Skip to content Skip to menu
Open and Transparent Quality Mark 2016/17, 2017/18, 2018/19 and 2019/20
YouTube Instagram LinkedIm

Survey respondents said they would be willing to pay more for policing

A total of 4,617 people took part in a poll from Devon and Cornwall’s Police and Crime Commissioner. It indicated there was support, with 54% voting in favour, for the additional investment if it was devoted to front-line officers.

On Friday 8th February, the Police and Crime Panel voted to approve the Commissioner’s budget plans precept would raise an additional £15.2m for Devon and Cornwall Police (when surpluses and tax base increases are taken into account).

The Chief Constable has indicated that the uplift would allow him to create an additional beat officer for each of the 27 sectors in the force area, increase detectives by 30 to address serious offending and increase the number of officers in frontline response teams.

The renewed recruitment drive would bring force strength to 3,100 by the end of 2020, the highest level since 2012 and 186 officers higher than when Alison became Police and Crime Commissioner in 2016.

In total around 660 officers will have been recruited over four years to make up for those leaving the force.

This year’s budget will see the police precept for households in Devon, Cornwall and the Isles of Scilly increase by 41p a week for a band C property with the total cost per household rising from £167.36 to 188.69.

The percentage of those supportive of the measure (54%) was significantly lower than the 71% of those who supported a similar proposal last year.

As a result Alison Hernandez said that she would continue to lobby Central Government for fairer funding for the Devon and Cornwall force particularly in the run up to the Compressive Spending Review later this year. 

Currently Devon and Cornwall Police receive 26 pence per head of population compared to a national average of 33 pence.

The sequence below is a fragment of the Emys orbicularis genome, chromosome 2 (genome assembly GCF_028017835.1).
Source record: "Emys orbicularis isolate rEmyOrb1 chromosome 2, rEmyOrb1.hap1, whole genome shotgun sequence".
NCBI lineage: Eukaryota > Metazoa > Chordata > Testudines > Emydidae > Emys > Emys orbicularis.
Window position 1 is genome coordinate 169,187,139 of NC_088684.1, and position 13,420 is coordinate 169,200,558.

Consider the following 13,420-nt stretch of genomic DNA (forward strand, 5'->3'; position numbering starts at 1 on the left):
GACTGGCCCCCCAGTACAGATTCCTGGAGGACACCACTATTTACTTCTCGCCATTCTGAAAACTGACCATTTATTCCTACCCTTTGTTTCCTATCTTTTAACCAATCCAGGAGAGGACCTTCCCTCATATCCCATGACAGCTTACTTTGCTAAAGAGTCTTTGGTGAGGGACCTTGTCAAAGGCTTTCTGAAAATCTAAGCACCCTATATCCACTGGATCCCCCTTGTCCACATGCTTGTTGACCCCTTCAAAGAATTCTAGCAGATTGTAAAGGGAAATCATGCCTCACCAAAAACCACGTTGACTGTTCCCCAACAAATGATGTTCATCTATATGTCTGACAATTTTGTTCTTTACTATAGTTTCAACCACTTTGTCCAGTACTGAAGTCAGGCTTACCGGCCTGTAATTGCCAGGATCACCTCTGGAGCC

At the meeting on Friday, members of the Police and Crime Panel also agreed to write to Government about the issue.

Speaking on Friday Alison said: “I am pleased that the police and crime panel has listened to the people of Devon, Cornwall and the Isles of Scilly, understood the challenges facing police and backed this budget. We are fortunate to live in one of the safest parts of the country and I want to keep it that way. It’s clear to me and the communities I speak to that part of the solution to that is recruiting more officers.

“Devon and Cornwall Police are dealing with an increase in recorded crime of 10%* and calls for assistance from police officers is rising.

“In addition there are a range of new threats from which we are not immune. Excellent work takes place every day of the week in counter terrorism – for example, there are currently 39 cases in in Devon and Cornwall where a potential threat has been identified and is being mitigated.

“With the increase in investment last year we were able to speed up force recruitment, introduce Body Worn Video and invest in innovative Blue Light officers who are now working across Devon and Cornwall.

“I am recommending a further investment in our force but do not do that lightly, this year people from some of our communities are less supportive of this approach than they were a year ago and I have heard those concerns.”

Results by council tax band

Results by council tax band


*Office of National Statistics - Recorded crime year to September 30, 2018